The results of the Australian Election Study was released yesterday morning with a great deal of information about how and why Australians voted at the recent federal election. The AES is a long-standing study which has been conducted on every federal election since 1987, and gives us an opportunity to ask voters about what motivated their vote, and match that up against demographic characteristics to get a richer sense of why the election went the way it did.
In this post I thought I’d run through a few of the interesting points to emerge.
A lot of attention has been paid to the relative popularity of Scott Morrison and Bill Shorten. The survey found that the number of voters who said they voted based on the party leaders is lower than ever before, and was particularly low for Labor voters (4%, compared to 13% for Coalition voters).
Shorten’s popularity was the second-lowest for a major party leader at any election since the survey began, but was only slightly lower than it had been in 2016. Morrison ranked roughly in the middle, ranking behind John Howard and Bob Hawke at their election victories, Kim Beazley at his two elections and Kevin Rudd in 2007.
Satisfaction rates with democracy and our political system are at the lowest level since the 1970s, although there has been very little change since 2016. Just 59% say they are satisfied with democracy, compared to over 80% at the 2004 and 2007 elections. Only 25% say the government can be trusted, compared to 43% in 2007.
The use of how-to-vote cards is lower than ever before, with just 29% following a how to vote card for the House of Representatives. This rate has been steadily declining from over 50% between 1996 and 2007, but the rate of decline has increased sharply since 2013.
The proportion of people who are stable Labor or Coalition voters continues to drop into the teens, and voting volatility is at its highest levels (although again not much has changed since 2016).
40% of Labor voters say they considered changing their vote in the campaign, the highest level in the history of the survey. The equivalent figure was just 24% for the Coalition, which is roughly in line with the 1987, 1990, 1998 and 2016 surveys.
The survey suggests that policy was particularly important in 2019. 66% said that policy issues were the biggest consideration in their voting decision, compared to less than 50% in the early 2000s. There was a marked spike in those who said there was a “good deal of difference” between the parties, with 40% answering thus, compared to a similar figure in the high 20s or low 30s at most recent elections.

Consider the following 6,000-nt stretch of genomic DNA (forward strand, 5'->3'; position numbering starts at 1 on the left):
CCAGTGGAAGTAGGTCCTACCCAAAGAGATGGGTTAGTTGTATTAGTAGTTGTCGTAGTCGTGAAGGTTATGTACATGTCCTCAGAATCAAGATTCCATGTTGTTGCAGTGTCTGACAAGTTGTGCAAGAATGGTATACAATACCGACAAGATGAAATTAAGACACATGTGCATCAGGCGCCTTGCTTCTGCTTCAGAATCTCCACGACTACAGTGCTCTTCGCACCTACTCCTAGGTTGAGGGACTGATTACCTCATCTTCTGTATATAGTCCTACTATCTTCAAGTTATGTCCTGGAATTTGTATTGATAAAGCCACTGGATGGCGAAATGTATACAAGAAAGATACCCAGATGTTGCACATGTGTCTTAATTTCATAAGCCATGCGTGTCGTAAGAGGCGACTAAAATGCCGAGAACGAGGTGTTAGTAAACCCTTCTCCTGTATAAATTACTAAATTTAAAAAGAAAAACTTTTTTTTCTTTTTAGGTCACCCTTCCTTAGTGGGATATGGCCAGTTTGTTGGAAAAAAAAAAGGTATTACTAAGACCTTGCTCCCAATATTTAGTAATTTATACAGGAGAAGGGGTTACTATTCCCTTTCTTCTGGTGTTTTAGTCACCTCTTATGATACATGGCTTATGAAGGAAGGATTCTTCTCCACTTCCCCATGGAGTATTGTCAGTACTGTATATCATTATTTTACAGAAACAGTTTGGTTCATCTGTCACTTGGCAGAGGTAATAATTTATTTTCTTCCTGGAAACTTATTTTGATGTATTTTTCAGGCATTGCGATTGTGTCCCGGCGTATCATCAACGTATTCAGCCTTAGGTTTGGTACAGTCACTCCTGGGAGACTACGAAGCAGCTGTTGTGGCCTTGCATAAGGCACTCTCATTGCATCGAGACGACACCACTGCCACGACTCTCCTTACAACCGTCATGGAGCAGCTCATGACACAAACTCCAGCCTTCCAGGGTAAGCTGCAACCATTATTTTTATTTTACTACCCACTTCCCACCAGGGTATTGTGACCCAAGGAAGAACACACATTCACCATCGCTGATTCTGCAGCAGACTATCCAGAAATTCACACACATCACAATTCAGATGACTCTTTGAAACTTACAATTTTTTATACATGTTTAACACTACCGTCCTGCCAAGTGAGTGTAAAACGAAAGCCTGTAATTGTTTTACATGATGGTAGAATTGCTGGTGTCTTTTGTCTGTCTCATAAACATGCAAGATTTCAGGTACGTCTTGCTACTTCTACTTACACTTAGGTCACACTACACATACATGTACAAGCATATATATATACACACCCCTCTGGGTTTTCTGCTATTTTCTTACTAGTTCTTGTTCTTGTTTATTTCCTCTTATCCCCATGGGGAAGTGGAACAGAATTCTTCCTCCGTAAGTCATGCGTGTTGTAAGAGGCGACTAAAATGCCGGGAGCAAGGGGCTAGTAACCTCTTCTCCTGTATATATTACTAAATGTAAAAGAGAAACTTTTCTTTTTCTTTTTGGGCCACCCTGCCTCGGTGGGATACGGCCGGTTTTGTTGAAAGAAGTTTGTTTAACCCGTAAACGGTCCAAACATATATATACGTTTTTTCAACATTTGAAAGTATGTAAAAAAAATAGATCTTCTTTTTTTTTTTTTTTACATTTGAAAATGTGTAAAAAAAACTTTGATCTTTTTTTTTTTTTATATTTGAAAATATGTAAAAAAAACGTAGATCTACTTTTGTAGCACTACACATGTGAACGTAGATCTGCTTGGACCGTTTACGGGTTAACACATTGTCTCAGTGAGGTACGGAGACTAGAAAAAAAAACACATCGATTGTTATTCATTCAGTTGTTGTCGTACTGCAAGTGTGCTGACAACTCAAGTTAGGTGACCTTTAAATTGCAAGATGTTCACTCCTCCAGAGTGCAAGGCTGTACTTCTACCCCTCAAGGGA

There was a spike in people nominating the environment or global warming as their most important non-economic issue to a combined total of over 20%, and the Coalition dropped significantly in terms of those who preferred their policies on the environment. But there was a significant widening of the gap in terms of voters preferring the Coalition’s policies on taxation. 41% of voters said they preferred the Coalition policy, with a big drop in those who said they saw no difference.
In one that should give hope my comrades in the ALP, perceptions of policy divergence is at its highest since the early 90s. People perceived strong differences between the major parties. pic.twitter.com/Ttda5gUVQX
— grug stan (@sicksadhack) December 9, 2019
There was a spike in the numbers of people who said the economy, taxation, the environment and global warming were “very important” but these mostly came at the expense of the numbers who had previously said “quite important”. Presumably those voters who rated economy and taxation as more important are different to those moving on global warming or the environment. Interestingly, Coalition voters are more supportive of reforms on negative gearing and franking credits than might have been expected:
There are some interesting trends in terms of demographics in voting. The gender gap for Labor has narrowed slightly thanks to a loss of support amongst women but the gap for the Liberal Party remains at about 10%. Nevertheless there is still a substantial gender gap with women favouring Labor and men favouring the Coalition, a reversal from the 1990s (and likely for a long time before that) when men favoured Labor more than women.
But even more interesting is a number of other charts showing extreme polarisation by age, with the Coalition on 32% amongst 25-34 year olds and 59% amongst those 65 and older.
I find it even more interesting to look at the chart (in the next chart) between home owners and renters. The Coalition polls 50% amongst owners and just 27% amongst renters.
— Oz (@redrabbleroz) December 8, 2019
Finally, I liked the following chart produced by William Bowe at Poll Bludger showing the shifts in votes between parties between 2016 and 2019. You can click through to the link in this tweet to see the interactive version of the chart.
— William Bowe (@PollBludger) December 9, 2019
I’m planning to return to the AES with a podcast at the end of the week (possibly will need to be published as late as Monday) so if you have any questions please drop them in the comments below.